A Bulgarian chain is coming to London – could it introduce a new trend?

Food Spark takes a look at the popular dishes that are eaten in the Eastern European country.

11 January 2019
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image credit: Getty Images

A Bulgarian restaurant chain called Happy Bar & Grill is readying to debut in the UK, with its first site slated to open on London’s Coventry Street.

The brand was founded in 1994 and currently operates over 20 sites in Bulgaria and two in Barcelona.

Familiar international favourites are on the all-day menu, like burgers, pizza, pasta and sushi, but the fast-food outfit also serves traditional Bulgarian dishes. These include a popular cheese-stuffed bread called tutamanik and kyufteta, a kind of roasted meatball.

While there are some small independent Bulgarian restaurants in London, the wider British public has yet to be exposed to the cuisine’s charms.

Could the Happy Bar & Grill give a peep into the nation’s food and what dishes might get diners excited?

Breakfast through dinner

While many of the staples of Bulgarian cuisine can also be found with their Balkan neighbours in Turkey, Greece or Serbia, it has its own local flavours to set it apart. It is also said to share traits with Middle Eastern food and India’s Gujarat cuisine due to traders bringing the spices through the country.

Bulgaria is a country where vegetables, mild spices and dairy products dominate the food scene. Pork, chicken and lamb are also popular.

Pop into a local bakery and you can’t miss the banitsa, a breakfast pasty that can be filled with anything from cabbage, spinach, mushrooms or pumpkin. The country’s signature banitsa is cheese, a feta-like white cheese called sirene, with yoghurt and honey, while those looking for a sweet treat can opt for an apple and walnut version. Often the locals pair this morning pastry with a thick fermented wheat drink called boza.

Mekitsa, the Bulgarian take on a deep-fried doughnut, consists of flatbread kneaded with yoghurt and served hot with jam, fruits, honey or powdered sugar. There’s also the Bulgarian bagel, gevrek, that is covered in sesame seeds – akin to the simit or Turkish bagel.

For those looking for a more substantial mouthful, grilled meat (usually a mix of pork and beef) is seasoned with black pepper and cumin in a dish known as kebapche. The Bulgarian version of a kebab, it is generally served with a side of fries and sirene cheese grated on top.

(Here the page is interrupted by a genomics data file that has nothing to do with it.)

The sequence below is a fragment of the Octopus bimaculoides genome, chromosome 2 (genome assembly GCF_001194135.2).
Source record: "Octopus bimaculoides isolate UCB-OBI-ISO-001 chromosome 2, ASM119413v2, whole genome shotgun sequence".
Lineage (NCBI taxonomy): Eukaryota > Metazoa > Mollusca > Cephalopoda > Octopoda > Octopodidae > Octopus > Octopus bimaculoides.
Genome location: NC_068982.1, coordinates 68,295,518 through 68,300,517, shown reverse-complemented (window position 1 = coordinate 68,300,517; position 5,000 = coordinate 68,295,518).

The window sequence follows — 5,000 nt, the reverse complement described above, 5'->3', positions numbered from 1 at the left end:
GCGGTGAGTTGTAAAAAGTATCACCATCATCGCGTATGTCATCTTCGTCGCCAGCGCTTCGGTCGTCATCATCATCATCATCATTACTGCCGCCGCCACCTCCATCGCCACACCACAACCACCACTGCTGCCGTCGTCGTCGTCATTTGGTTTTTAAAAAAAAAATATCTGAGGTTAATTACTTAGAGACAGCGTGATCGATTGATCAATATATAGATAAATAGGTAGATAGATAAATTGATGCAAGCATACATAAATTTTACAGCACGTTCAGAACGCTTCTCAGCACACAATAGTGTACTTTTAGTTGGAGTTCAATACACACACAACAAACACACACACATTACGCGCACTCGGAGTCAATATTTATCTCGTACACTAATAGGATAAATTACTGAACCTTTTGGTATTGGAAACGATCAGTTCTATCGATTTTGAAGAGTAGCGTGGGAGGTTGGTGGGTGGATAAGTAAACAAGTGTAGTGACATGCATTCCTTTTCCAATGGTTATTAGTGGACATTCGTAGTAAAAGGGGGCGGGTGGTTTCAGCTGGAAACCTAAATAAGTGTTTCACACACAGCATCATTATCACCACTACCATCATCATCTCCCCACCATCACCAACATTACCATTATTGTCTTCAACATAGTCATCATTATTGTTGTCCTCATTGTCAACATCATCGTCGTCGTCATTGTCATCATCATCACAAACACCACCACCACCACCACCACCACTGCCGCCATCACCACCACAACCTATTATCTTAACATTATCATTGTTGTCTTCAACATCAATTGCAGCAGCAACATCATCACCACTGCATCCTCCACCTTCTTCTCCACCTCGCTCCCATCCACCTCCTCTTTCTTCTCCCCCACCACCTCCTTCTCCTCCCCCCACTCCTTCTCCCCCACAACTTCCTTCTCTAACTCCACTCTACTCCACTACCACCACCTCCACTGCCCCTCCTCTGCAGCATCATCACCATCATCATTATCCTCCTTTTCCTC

Claypots are also common, such as gyuveché, made with diced sausage, veggies, cheese and egg.

If this all sounds a little unhealthy, shopska salata is what people eat for their salad fix, combining diced tomatoes, cucumbers, onions and either fresh or cooked peppers with grated sirene and parsley. Add some ham and hard yellow cheese to the mix and you have ovcharska.

Air-cured ham sausages, spicy salami and beef sausages, along with sujuk (a spicy sausage found throughout the Balkans and Middle East), are also widespread in the country.

Borrowing from the Greeks, the Bulgarians also have their version of moussaka, which is layered with potatoes, mince pork and egg. Similar to dolmades, sarmi are vine leaves stuffed with grain and minced meat, with raisins occasionally added for a pop of flavour.

Then there’s lyutenitsa, a thick relish of tomatoes and peppers that can be made at home but has also found commercial success in ready-made jars sold by neighbourhood stores. It’s often spread on bread for a tasty snack.

Soups are popular as well and two in particular work for winter and summer. Shkembe chorba is a tripe soup prepared with the lining of the cow’s stomach, which consumers customise with vinegar, salt, oil and pepper. More appetising – at least for the average Brit – istarator, a cold, yogurt-based soup of cucumbers, garlic, dill and walnuts.

Can Sparkie see Bulgarian food breaking through this year?

 

Sparkie says:

From what I know of Bulgarian food, it seems like a melting pot of all the countries around it. They seem to have their own version of a lot of other European dishes – though this is not necessarily a bad thing for a restaurant.

The popularity of new authentic cuisines is definitely a continuing trend. Retailers are going to struggle with the similarity of some of these dishes so it will take some time and a lot more influence for them to get involved.

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